Is God Necessary?
By Steven J. Grisafi, PhD.
Years ago, as I listened to a shortwave radio broadcast from Radio Netherlands, I heard the story of a young Japanese schoolboy who survived the atomic bombing of Hiroshima. He was sitting in his classroom at school one morning when suddenly all around him went dark. As he groped in the darkness to find his way he said to himself: Help me Buddha! Having been born and raise Catholic his words seemed very similar to me to what a Christian would say under such circumstances: Help me Jesus! Yet what struck me most at the time was that I knew no one, not even Buddhists, consider Buddha to be a deity. The Japanese schoolboy was appealing to the spirit of a great man, a mortal man.
One day as a graduate student I sat at a cafeteria table with some of my fellow classmates, all of whom, who were from Taiwan. As we ate our meal one of my friends commented that within his faith there was no God. He said this rather sheepishly, almost as if he feared reprisal for stating this simple fact. Such behavior may seem out of place to Europeans, and perhaps some others, yet here in the United States of America it is quite understandable. To anyone who questions the veracity of the Bible the most common response is to label any such person an atheist. Unless one is outwardly different in appearance and manner such as to suggest that one adheres to some eastern faith, to question the truthfulness of the tenets of Christianity is to provoke accusations of atheism and god-less communism. One will hear statements like: “There are no atheists in foxholes” or “You better hope you’re right”. All of this will come despite a complete lack of any indication that one actually doubts the existence of a deity. Talk show radio hosts in America speak not of Western Civilization, but of “Judeo-Christian” values. They make no distinction between the two, and ignore the contribution to our civilization from the pagans who were our ancestors.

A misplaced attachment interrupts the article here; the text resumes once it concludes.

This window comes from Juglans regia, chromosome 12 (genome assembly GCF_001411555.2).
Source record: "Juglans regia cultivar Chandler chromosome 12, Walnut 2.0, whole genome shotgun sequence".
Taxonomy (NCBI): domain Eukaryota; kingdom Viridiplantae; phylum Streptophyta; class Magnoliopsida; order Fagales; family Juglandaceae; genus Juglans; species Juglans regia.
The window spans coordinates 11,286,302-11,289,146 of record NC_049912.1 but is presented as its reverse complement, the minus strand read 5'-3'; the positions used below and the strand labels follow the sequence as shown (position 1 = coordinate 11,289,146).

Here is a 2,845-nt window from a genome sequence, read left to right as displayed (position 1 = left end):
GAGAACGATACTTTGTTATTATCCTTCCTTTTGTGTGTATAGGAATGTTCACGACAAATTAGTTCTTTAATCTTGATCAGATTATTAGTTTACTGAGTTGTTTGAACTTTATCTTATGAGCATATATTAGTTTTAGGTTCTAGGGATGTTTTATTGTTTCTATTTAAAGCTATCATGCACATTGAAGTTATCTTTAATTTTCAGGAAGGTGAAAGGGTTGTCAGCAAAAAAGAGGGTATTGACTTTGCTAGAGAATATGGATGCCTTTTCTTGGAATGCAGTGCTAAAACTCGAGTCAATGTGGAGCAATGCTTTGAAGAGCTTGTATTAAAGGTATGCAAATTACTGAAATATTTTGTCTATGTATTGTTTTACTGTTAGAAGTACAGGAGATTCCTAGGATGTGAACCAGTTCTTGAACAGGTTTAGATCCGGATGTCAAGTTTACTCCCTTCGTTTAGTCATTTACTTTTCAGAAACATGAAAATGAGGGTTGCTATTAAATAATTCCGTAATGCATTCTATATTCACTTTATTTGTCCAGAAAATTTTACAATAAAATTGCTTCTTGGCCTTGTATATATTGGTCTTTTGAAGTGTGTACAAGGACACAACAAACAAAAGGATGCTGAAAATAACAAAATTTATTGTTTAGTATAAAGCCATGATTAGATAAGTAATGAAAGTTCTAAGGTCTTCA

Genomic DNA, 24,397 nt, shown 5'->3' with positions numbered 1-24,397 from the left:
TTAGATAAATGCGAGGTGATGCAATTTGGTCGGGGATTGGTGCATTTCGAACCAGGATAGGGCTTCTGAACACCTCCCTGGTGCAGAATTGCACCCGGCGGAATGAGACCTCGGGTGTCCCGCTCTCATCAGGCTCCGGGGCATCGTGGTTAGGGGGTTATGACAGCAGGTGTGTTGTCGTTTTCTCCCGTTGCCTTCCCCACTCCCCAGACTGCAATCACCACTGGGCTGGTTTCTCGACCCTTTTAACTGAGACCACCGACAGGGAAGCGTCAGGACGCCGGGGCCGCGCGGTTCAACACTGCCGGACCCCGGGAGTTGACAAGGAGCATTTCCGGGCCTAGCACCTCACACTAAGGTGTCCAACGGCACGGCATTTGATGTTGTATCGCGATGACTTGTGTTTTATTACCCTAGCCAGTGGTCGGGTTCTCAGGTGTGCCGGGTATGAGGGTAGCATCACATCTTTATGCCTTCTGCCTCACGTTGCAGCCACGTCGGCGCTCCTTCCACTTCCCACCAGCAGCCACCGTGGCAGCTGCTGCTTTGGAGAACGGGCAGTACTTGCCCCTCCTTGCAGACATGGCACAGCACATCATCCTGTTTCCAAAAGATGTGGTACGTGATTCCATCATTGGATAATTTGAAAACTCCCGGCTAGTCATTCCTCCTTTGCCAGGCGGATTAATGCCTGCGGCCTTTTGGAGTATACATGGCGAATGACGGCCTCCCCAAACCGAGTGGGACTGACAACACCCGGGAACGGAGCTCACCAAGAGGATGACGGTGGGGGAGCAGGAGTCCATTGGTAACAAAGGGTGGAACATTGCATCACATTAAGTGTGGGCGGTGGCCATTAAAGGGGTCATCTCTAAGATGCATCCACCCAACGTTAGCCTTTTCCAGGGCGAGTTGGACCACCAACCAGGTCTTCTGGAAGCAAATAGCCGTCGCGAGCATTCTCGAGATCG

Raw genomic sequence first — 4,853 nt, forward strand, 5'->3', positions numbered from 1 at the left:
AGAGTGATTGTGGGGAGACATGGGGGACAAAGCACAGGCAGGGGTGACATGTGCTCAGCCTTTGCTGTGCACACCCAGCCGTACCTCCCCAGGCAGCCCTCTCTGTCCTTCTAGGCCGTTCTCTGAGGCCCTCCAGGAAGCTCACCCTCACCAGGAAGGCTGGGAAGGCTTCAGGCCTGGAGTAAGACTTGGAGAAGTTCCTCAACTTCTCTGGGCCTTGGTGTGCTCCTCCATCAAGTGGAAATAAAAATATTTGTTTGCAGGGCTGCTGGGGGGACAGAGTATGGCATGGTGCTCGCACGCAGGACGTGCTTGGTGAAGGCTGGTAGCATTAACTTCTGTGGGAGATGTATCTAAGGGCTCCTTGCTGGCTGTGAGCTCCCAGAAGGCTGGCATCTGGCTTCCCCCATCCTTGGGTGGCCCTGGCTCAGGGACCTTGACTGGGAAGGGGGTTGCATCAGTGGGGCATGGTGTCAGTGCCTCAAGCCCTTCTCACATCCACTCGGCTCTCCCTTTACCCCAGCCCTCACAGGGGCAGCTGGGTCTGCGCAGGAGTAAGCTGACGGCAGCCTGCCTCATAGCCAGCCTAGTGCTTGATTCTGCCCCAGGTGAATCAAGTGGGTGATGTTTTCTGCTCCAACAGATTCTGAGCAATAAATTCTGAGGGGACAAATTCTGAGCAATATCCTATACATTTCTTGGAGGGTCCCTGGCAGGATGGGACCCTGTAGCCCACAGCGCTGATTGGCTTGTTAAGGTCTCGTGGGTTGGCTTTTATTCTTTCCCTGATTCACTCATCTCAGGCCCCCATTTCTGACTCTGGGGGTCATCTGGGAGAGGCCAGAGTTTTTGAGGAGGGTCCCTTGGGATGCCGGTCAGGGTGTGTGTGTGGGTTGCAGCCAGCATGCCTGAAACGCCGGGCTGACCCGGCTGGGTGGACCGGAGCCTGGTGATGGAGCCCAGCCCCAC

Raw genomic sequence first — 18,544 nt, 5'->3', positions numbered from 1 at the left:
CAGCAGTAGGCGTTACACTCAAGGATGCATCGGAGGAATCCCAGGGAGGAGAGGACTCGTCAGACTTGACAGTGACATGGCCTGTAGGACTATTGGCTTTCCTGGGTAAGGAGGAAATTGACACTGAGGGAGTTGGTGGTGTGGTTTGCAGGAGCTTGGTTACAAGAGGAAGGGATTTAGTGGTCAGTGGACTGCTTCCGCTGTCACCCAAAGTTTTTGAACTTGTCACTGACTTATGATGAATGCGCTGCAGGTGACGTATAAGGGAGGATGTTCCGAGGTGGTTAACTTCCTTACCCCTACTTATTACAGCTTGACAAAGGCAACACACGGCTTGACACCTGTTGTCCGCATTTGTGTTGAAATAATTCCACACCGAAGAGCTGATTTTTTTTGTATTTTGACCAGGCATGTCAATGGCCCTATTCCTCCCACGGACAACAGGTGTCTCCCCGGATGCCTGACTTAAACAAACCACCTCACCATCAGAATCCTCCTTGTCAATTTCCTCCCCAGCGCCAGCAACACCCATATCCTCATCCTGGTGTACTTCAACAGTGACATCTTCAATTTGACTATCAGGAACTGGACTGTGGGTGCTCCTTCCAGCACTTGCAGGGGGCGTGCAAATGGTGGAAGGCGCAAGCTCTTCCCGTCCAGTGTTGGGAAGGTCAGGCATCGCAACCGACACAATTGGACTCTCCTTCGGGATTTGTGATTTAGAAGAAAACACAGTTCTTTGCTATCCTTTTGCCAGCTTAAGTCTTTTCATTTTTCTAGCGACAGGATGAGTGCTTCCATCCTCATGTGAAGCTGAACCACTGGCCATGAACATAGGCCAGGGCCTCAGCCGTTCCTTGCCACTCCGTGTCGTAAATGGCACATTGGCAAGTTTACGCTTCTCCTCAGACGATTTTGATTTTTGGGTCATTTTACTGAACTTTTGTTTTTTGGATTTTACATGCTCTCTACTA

Acknowledgment of the inaccuracies and half-truths of the Bible does not make one an atheist. One can find definitions of religion that sometimes do, and sometimes don’t, require an explicit belief in a deity to characterize a form of worship as a faith. In my opinion, it is in the best interest of all Christian faiths to acknowledge its error so as to reform its worship. The mortality of Buddha did not weaken that Japanese boy’s faith.